Digitisation has yet to reach the poorest of Africa’s citizens, typically situated in rural communities.
Mark Elliott, division president for Sub-Saharan region at Mastercard, believes collaboration between telcos, fintech firms, and government is making a difference.
“There is progress being made and we are part of the movement that seeks to empower the African customer, merchant, and small business owner,” says Elliott.
In line with its commitment to ensure the inclusion of 1 billion people into the economy by 2025 (including support for 50 million small and micro merchants, and empowering 25 million female entrepreneurs), Elliott says MasterCard has introduced various initiatives, such as the Mastercard Naija Card in Nigeria.
This is pitched as a cost-effective and affordable solution specifically for the financially excluded, with the aim to bring them into the digital economy. It is designed for domestic use and features contactless capabilities and local currency billing.
Asked why, with the proliferation of mobile money platforms, digital wallets and other virtual payment services, Africa still has such a large unbanked population, Elliott says the lack of infrastructure is still a major challenge.
“Where there are interruptions in production, this hinders development which leads to a possible economic deficiency. Good infrastructure ensures accessibility to products and services that could potentially change the lives of people,” he says. “There is also a challenge with underserved communities that need financial and digital inclusion.
“We have made headway in providing efficient and innovative solutions with many in our communities through partnering with local governments. In South Africa we have provided e-government solutions … As an example, we partnered with Tsogatech to enable customers in the Emalahleni local municipality to buy prepaid electricity with any payment card via WhatsApp. Through collaborative efforts with government, we’re able to develop national digital and financial inclusion strategies.”
MasterCard says digital inclusion is necessary for financial inclusion. The company recently released a whitepaper titled ‘Driving Financial Inclusion In South Africa’s Informal Economy: The Landscape At The Bottom Of The Pyramid’.
This paper explored behaviours and attitudes of consumers and SMMEs (Small Medium and Micro Enterprises) in South Africa’s informal sector, where financial inclusion efforts can make the biggest impact.
According to MasterCard, study respondents still offered cash options to customers, but very few offer digital solutions such as tap on phone, QR code scanning or card machines, citing it’s too difficult to use, or saying data costs are too high.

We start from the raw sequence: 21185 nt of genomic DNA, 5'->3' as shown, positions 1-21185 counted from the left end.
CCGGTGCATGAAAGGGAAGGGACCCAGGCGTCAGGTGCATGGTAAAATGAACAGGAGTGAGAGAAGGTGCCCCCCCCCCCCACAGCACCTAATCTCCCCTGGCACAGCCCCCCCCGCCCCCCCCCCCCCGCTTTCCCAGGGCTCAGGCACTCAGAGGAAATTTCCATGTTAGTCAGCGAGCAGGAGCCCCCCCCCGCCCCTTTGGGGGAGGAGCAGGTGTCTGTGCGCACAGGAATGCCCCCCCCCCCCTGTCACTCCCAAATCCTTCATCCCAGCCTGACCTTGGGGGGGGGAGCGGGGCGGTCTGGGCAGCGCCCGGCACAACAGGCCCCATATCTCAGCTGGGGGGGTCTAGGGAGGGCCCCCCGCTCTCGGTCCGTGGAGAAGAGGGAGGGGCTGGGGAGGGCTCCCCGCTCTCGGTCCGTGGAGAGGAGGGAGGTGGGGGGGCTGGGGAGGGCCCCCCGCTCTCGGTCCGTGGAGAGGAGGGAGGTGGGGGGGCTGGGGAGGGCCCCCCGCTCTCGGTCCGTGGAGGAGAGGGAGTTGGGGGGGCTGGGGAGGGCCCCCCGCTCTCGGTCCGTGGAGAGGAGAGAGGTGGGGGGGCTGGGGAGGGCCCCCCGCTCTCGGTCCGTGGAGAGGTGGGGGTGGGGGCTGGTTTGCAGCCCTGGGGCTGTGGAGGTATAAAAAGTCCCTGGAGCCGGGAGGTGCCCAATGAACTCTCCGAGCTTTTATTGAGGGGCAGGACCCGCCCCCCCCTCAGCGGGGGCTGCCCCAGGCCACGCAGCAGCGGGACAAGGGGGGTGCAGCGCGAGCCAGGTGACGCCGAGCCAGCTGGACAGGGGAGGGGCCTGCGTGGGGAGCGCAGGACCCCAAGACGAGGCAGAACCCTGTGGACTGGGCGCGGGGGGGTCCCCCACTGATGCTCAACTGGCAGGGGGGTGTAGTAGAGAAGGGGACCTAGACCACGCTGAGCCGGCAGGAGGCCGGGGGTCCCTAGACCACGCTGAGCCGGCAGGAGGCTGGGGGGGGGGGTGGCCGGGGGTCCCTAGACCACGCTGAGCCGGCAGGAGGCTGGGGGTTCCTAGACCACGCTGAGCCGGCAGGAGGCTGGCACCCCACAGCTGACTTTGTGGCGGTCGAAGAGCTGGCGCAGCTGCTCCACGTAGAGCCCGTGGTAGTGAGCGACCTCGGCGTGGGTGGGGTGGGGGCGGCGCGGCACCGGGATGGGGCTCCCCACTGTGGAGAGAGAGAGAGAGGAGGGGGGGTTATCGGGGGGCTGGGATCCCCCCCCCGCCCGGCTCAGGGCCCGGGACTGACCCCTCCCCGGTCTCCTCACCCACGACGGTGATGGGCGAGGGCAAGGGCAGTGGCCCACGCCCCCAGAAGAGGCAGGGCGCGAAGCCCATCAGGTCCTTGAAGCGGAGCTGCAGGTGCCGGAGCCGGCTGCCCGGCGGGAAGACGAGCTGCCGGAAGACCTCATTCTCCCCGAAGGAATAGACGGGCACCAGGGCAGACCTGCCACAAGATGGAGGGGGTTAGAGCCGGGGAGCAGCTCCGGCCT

What this means, he says, is that in a world that is constantly changing, and cash is becoming obsolete, there are people who still prefer cash. "We must develop safe, secure, easy customer-centric designs and solutions that address pain points that are market-specific, so users understand the value of it, and get comfortable doing it."
Elliott recently participated in a roundtable discussion hosted by US Vice President Kamala Harris in Lusaka, Zambia.
The session focused on connecting Africans to the digital economy, and partnerships.
Elliott says, “The UN figures estimate that Africa boasts a US$2.7-trillion market opportunity. In the short-term, however, there is an urgent need to bring together donors and investors to catalyse opportunity.”
MasterCard says the US has made strides in promoting sound investment in Africa, especially within digital and financial spaces. “In the field of fintech there is an opportunity for American companies to provide financial access to small businesses, with a special focus on women-owned businesses. There has been phenomenal growth in women entrepreneurship and leadership. The recent Mastercard Index of Women Entrepreneurship study we conducted, revealed that for the third consecutive year countries like Botswana (38.5%), Uganda (38.4%) and Ghana (37.2%) have the most women business owners globally.”
He asserts that a public-private partnership model will be key to addressing Africa’s digital divide and achieving financial inclusion. “In tandem with crowding in investment, organisations like ours need to continue working with local governments to develop national digital and financial inclusion strategies that bring together regulators and the private sector.”